Lamb of God's Randy Blythe Looks to the Past to Write His Own Future
For over 15 years Richmond, Virginia based heavy metal band Lamb of God have been head banging and fist pumping their way to the top of the modern American heavy metal scene, to become one of the most successful, critically acclaimed bands in recent times. Lamb of God has earned a Grammy nomination (for 2009’s album Wrath), and and loyal fan base that spans the globe. Using traditional elements of thrash, melodic groove metal, and thick layers of bass and drums, Lamb of God is rounded out by guitarists Willie Adler and Mark Morton, bassist John Campbell, drummer Chris Adler and frontman Randy Blythe. The band rages on after seven full lengths albums, numerous tours around the world and millions of fans, with a growing fan base every year.
Of course it wasn’t all easy. Like any other metal band, the band has had its turbulent, unfortunate times, but LoG have triumphed over misery, tragedy and other unforeseen circumstances in life, including the imprisonment of Blythe in 2012 in the Czech Republic for manslaughter for the death of a fan in 2010 at a festival. Blythe was charged and put on trial, where he was eventually acquitted. He even wrote about it extensively in his 2012 memoir Dark Days and talked to the press about it ad nauseam, so for this interview management was insistent the topic be left alone.
But, even though Lamb of God is in the middle of a nation wide tour with Corrosion of Conformity and Clutch, Blythe did take time over this 20 minute phone interview with the Weekly to talk about his pessimism for the looming presidential election, his smaller underground print magazine with partners Alex Skolnick from Testament and graphic designer (Tom B), his life as a writer, Lamb of God’s tours with Slipknot, involvement with this year’s Gwar BBQ in Richmond, and more.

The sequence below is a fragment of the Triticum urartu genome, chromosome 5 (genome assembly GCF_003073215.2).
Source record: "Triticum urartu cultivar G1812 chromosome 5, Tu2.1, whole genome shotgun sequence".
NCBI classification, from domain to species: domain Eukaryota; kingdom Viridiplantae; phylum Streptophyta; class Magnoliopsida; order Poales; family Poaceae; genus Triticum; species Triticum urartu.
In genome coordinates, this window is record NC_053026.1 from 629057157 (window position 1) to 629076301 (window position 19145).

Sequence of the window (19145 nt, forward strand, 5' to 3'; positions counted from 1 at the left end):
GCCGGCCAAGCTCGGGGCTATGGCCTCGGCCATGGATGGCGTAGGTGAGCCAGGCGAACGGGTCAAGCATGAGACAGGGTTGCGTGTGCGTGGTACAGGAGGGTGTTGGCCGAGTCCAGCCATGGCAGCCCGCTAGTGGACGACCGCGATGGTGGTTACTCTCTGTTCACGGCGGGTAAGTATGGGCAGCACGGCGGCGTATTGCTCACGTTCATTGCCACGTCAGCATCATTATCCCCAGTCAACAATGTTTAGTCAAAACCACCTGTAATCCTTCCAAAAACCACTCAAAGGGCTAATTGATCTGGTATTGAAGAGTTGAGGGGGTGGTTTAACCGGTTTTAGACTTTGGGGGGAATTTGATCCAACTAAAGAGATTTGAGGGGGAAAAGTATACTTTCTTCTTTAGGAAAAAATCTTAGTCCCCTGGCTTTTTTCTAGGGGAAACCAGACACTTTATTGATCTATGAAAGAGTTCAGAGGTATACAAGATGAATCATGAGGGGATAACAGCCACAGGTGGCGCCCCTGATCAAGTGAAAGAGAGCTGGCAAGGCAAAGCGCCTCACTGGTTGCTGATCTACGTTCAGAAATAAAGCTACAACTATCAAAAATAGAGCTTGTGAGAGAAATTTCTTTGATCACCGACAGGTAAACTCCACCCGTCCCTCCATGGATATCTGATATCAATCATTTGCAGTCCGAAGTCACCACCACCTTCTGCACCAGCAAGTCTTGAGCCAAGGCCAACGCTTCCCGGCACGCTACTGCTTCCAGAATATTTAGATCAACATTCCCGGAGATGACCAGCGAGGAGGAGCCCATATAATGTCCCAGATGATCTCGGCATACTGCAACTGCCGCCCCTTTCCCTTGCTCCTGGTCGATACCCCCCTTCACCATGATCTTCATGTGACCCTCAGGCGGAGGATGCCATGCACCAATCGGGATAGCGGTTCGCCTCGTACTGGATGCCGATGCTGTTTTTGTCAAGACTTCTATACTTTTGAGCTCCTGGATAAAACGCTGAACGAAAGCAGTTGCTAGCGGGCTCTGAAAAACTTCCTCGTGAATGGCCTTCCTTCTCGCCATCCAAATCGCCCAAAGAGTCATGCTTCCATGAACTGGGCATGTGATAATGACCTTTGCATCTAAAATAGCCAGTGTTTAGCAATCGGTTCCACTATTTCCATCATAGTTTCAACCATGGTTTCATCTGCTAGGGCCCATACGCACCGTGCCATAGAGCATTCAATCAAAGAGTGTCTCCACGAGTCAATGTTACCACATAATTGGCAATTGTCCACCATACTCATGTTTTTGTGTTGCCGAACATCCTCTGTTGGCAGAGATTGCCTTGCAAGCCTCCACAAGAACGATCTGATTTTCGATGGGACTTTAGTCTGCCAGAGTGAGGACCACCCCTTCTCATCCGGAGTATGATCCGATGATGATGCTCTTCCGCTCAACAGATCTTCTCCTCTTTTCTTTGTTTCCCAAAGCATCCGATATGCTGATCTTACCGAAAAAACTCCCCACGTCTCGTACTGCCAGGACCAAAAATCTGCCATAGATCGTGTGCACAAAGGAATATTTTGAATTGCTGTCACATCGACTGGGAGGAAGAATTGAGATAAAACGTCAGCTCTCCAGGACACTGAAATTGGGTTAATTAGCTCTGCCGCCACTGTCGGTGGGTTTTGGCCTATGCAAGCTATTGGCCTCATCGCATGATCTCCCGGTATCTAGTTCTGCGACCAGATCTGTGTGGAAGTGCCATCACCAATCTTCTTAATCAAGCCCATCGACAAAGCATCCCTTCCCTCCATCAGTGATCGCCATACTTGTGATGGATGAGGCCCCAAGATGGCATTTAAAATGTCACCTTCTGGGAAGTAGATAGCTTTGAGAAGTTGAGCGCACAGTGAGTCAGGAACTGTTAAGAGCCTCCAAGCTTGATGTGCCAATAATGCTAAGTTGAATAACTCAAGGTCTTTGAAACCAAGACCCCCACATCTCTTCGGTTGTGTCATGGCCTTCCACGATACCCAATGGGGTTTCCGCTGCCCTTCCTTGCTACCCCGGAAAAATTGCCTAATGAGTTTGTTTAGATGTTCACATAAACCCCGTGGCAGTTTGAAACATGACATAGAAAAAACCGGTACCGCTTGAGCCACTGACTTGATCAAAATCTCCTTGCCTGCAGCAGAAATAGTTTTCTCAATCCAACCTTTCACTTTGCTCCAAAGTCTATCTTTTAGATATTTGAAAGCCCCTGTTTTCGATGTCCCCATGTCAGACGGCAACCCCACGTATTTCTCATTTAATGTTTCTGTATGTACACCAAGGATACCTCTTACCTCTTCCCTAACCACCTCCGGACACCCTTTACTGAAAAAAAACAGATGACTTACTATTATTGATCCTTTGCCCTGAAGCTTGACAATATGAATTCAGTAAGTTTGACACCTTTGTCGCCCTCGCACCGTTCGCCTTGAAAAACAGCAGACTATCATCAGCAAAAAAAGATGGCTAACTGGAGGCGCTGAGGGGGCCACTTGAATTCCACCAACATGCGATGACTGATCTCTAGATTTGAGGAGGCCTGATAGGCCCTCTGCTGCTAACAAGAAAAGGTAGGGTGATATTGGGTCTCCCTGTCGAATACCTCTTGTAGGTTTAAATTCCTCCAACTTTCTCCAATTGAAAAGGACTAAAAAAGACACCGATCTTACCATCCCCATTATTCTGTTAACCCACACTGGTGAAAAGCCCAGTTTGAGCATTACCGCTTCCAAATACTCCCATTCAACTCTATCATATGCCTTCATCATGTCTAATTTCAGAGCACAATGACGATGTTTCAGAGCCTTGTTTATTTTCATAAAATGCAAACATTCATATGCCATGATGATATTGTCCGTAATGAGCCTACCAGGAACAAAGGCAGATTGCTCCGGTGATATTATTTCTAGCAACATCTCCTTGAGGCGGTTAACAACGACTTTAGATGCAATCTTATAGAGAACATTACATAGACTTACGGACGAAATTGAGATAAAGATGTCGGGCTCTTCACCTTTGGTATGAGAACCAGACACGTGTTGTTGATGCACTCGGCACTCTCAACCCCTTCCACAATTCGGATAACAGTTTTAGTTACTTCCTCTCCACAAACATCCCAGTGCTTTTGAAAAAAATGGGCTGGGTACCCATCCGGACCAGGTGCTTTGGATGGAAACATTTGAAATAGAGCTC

OC Weekly(Alex Distefano): I understand that you will be playing this year’s annual GWAR BQ in Richmond, at the end of the summer?
Randy Blythe: It’s in August, and yeah. They have asked us a few times to play this special event. We’ve been friends with GWAR for many years. They took us out on our real first tour in 2000. Our schedule never let us play, we’re always on tour. This time we’re home in August. I know Eyehategod is playing too, and lots of other bands. I am looking forward to it. It’s an hour set we have, GWAR is headlining, so we’re going to have a blast crushing it before GWAR comes onstage.
Lamb of God has some tour dates with Slipknot in Australia, New Zealand and Japan later this year in the Fall months. How does it feel to play with such an elaborate band and a massive stage show?